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The new transit chief
March 23, 2015, 05:00 AM By Sue Lempert

For many, Jim Hartnett, former Redwood City mayor and councilman was a surprise choice to replace Mike Scanlon who announced his retirement last August. Beginning next Monday, Hartnett will take over as general manager of SamTrans, executive director of Caltrain and executive director of the San Mateo County Transportation Authority, also known as the TA.

But after interviewing 200 applicants, members of the search committee which included representatives from San Francisco, San Mateo and Santa Clara counties, agreed it was more important to have political rather than operational skills in these challenging times. Also Hartnett is someone most officials in the three counties know, especially those in San Mateo. Hartnett served on the Redwood City Council for 15 years and most importantly on both the Caltrain Joint Powers Board, or JPB, and the SamTrans boards for 10 years. He also was a member of the High-Speed Rail Authority Board of Directors. A candidate who had operated transit districts but was new to the area and regional politics was perhaps a riskier choice than Hartnett. And perhaps many experienced transit officials weren’t interested in taking on this hot potato and moving to a very expensive area despite the very generous salary.


Most jurisdictions have separate administrators for each of their transit operations. San Mateo County has one chief executive to manage all three: SamTrans, the bus system; Caltrain, commuter rail between San Jose and San Francisco; and the TA which oversees allocations of the county’s transportation sales tax. However, Hartnett will have to deal with three boards of directors. The JPB is made up of San Francisco, Santa Clara and San Mateo county elected officials and some directors of transit agencies. SamTrans and the TA are primarily made up of San Mateo County supervisors and city councilmembers (selected by the county’s mayors but also include some community members).


Funding is always a challenge but increasingly so with competition from other transit agencies such as BART which is the big gorilla in the region and accordingly takes up most of the available funding. San Francisco’s Muni (bus, trolley) runs a close second. Also, San Mateo County is small potatoes compared to the much larger counties of Santa Clara, Alameda, and Contra Costa. And San Francisco still has the political clout of being the major (if not the largest) city in the Bay Area. Recently, the Metropolitan Transportation Commission, which determines in large part what entities get federal, state and regional funding gave an extra seat on its board to Santa Clara and Alameda counties.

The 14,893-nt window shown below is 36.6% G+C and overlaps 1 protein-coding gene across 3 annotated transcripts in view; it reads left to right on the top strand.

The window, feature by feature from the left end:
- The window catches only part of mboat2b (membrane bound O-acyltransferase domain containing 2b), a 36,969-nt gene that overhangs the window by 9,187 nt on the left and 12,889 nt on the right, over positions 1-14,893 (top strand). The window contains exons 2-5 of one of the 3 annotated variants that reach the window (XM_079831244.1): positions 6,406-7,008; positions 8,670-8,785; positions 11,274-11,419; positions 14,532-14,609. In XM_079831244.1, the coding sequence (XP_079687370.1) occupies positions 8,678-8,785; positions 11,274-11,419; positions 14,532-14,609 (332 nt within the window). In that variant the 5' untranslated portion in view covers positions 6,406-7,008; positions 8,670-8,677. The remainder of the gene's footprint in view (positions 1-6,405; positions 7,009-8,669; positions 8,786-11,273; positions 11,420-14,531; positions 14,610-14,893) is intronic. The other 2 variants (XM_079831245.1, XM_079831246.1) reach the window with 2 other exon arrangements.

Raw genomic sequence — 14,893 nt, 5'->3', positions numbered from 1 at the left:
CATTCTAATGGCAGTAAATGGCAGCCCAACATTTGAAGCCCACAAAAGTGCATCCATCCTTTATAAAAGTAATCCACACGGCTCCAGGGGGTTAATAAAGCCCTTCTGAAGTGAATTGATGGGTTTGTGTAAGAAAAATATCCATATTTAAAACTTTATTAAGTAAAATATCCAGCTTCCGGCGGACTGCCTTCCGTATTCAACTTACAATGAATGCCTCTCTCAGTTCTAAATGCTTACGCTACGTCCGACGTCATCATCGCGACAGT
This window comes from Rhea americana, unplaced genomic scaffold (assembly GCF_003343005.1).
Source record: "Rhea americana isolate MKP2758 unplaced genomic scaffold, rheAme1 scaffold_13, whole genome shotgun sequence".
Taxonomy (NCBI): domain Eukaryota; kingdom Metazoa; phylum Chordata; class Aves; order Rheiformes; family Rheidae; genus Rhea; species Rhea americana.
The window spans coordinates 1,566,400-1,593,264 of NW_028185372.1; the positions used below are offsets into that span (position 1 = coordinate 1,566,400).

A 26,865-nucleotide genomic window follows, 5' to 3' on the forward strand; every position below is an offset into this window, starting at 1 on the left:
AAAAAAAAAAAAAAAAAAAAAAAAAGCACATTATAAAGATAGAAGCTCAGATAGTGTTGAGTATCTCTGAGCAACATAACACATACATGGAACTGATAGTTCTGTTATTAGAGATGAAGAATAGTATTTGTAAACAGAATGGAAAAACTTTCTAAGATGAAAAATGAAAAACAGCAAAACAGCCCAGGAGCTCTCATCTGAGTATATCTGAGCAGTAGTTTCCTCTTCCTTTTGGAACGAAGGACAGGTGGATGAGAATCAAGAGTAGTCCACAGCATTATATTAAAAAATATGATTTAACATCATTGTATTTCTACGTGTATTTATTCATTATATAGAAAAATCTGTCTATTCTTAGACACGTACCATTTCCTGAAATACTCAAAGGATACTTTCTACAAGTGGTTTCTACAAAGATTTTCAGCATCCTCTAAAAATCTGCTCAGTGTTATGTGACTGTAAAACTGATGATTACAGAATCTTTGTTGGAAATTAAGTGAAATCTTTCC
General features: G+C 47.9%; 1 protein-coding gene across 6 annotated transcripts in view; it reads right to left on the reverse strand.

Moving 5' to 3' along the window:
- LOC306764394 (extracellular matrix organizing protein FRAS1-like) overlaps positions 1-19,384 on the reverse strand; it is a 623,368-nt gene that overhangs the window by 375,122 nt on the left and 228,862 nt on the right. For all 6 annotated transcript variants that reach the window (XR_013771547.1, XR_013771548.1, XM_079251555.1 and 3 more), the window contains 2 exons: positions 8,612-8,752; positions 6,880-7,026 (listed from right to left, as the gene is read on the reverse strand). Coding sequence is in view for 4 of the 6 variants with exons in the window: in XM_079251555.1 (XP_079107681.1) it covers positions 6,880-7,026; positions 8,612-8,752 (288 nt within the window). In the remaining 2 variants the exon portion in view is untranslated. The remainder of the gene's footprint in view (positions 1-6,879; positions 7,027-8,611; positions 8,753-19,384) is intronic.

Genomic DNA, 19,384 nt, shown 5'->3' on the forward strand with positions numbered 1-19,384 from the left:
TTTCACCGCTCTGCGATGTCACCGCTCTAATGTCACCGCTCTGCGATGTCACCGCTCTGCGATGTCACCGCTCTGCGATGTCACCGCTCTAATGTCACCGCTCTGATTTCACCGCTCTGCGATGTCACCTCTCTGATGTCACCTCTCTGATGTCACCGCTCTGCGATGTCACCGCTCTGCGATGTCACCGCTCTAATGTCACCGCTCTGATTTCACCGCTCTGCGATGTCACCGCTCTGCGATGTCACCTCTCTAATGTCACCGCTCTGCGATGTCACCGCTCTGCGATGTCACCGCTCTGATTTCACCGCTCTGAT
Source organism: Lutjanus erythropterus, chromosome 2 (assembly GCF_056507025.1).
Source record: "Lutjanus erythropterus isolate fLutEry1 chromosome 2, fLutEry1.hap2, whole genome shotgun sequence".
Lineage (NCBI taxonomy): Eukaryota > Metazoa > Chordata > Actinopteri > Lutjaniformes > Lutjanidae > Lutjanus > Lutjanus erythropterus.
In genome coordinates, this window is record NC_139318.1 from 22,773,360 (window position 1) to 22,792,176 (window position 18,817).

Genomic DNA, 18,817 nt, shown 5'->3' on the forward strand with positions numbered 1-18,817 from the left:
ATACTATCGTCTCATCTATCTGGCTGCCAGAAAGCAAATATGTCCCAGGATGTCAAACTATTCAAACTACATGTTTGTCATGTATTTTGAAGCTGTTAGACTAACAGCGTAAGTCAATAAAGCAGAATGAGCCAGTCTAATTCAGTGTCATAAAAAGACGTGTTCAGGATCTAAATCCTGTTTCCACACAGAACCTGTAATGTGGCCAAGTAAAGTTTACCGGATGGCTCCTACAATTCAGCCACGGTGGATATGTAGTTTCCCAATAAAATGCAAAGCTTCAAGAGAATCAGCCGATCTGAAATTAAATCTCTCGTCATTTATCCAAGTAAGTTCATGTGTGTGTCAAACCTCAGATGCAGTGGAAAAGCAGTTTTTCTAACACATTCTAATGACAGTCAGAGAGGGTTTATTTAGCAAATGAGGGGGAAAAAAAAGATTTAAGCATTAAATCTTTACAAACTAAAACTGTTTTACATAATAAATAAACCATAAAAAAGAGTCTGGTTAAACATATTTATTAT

Hartnett will have to deal with a money-losing SamTrans which is trying to reinvent itself into a more popular bus system. Caltrain still does not have a stable source of funding and has to rely on the generosity of its member counties. More funds for Caltrain in a future sales tax is certainly on the table. But San Mateo County’s neighbors to the south and north have other priorities. Caltrain was able to rejuvenate with the popular baby bullet which offers express service between San Francisco and San Jose and stations in between. Now fare revenue is up and there is standing room only on most commuter runs. Expanded development along the Caltrain tracks means future riders and more dollars. Then there is HSR where Hartnett’s experience and connections will come in handy. Despite the lawsuits which keep popping up, HSR is bound to happen (Hartnett called it a generational thing, meaning it make take a while for the entire system to get rolling). Before it will come Caltrain electrification, a much-needed environmental improvement which will also speed up the trains and allow for more stops. Most of the Peninsula cities are resigned with sharing Caltrain tracks with HSR, an improvement over the feared four-track system originally proposed. None of this will be easy and Hartnett has his work cut out for him.


Yet he wanted this challenge at age 64 after 20 years as a litigation attorney in a small Redwood City firm. He feels his experience has prepared him for what’s ahead. He has already met with SamTrans and Caltrain staff and is on the phone making those important calls to the major players in the region. Those who have worked with Hartnett respect him for his know-how, his organizational skills and his ability to work with others. Meanwhile, his wife Rosanne Foust, currently on the Redwood City Council and CEO of SAMCEDA, the San Mateo County Economic Development Association, has resigned her post on the TA to avoid a conflict of interest. She and Jim Hartnett are certainly the most powerful power couple in the county.

Sue Lempert is the former mayor of San Mateo. Her column runs every Monday. She can be reached at



Tags: hartnett, mateo, caltrain, which, county, samtrans,

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